- “And Becky braided her hair up”—The telling of a story should reflect the reality of how the subject experienced it. Here, the subject is telling us that at this point in the story, Becky braided her [Isabel’s] hair up. However, earlier the subject says “she had just gotten her hair done”. According to the subject’s words, Isabel had two things happen regarding her hair. First it was “done” then it was “braided up”. For example, if someone had brushed Isabel’s hair first and then Becky braided it, the telling and the order of the words would make sense.
- “And Becky braided her hair up. So she was going to be ready for her early morning .” “so” = explaining. Sensitive.
- “So she was going to be ready for her early morning.”—not “would”. At this point, the use of “would” is the correct tense when describing something that had been in the subject’s future in the past.
“was going” suggests an intention to do something but was interrupted. For example, “She was going to read me a story, when the phone rang.”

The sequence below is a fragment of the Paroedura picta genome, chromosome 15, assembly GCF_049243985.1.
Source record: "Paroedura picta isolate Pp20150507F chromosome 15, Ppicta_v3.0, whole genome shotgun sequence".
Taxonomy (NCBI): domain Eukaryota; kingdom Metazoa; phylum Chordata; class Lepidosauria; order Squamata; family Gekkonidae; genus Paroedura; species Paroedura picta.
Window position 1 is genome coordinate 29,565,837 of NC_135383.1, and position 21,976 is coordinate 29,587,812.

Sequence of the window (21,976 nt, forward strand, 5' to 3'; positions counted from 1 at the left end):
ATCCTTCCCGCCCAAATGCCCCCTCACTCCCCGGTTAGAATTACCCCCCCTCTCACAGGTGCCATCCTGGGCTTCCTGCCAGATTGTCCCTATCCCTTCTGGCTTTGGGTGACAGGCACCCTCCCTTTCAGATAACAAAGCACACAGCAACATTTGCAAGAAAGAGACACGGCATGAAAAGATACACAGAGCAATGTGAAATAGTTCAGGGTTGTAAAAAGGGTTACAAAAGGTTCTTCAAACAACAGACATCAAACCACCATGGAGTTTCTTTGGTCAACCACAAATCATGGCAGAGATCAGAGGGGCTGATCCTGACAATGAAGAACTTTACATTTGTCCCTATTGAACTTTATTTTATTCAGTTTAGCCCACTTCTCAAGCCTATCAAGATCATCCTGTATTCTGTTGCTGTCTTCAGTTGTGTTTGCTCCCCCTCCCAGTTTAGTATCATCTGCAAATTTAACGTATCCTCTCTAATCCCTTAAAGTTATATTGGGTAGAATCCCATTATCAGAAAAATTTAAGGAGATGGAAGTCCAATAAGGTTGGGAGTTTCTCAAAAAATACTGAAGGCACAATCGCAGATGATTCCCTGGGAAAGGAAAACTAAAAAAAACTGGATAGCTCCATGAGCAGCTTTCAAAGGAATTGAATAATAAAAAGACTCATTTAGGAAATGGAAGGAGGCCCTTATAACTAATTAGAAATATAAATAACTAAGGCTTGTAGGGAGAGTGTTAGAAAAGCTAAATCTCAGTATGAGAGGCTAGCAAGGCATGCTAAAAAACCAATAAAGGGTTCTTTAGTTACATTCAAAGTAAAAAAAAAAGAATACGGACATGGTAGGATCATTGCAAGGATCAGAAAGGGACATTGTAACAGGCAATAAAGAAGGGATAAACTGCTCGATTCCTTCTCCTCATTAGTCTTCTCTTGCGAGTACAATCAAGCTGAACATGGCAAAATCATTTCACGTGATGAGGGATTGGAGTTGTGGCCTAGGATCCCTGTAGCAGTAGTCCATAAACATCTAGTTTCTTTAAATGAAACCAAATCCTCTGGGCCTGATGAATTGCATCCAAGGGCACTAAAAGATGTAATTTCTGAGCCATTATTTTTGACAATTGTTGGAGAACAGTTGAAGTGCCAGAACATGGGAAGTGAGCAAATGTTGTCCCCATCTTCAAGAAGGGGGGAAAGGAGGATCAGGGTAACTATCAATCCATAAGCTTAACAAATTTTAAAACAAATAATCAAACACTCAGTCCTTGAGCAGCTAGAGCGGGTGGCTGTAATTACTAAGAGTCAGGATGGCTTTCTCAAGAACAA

- “And I was asking her if she was hungry and she just had that little sleepy look as she was walking by”––not “As she walked by, I asked her...” –The order of the telling should reflect the order in which events occurred. According to the sentence, he asked her if she was hungry before she walked by.
- “And I was asking her if she was hungry and she just had that little sleepy look as she was walking by”––not “And I asked her”. “was asking” suggests something else happened that interrupted.
- “…and she just had that little sleepy look as she was walking by.”—“just” other options were present. Minimizes.
- “…had that little sleepy look as she was walking by.”—“that” not “this” “that” suggests distance. It also suggests something that the subject believes the viewers are familiar with.
- “…as she was walking by.”—suggests she continued to walk and did not stop.
- “…as she was walking by.”—“by” what? The subject does not include where he is located. Missing information.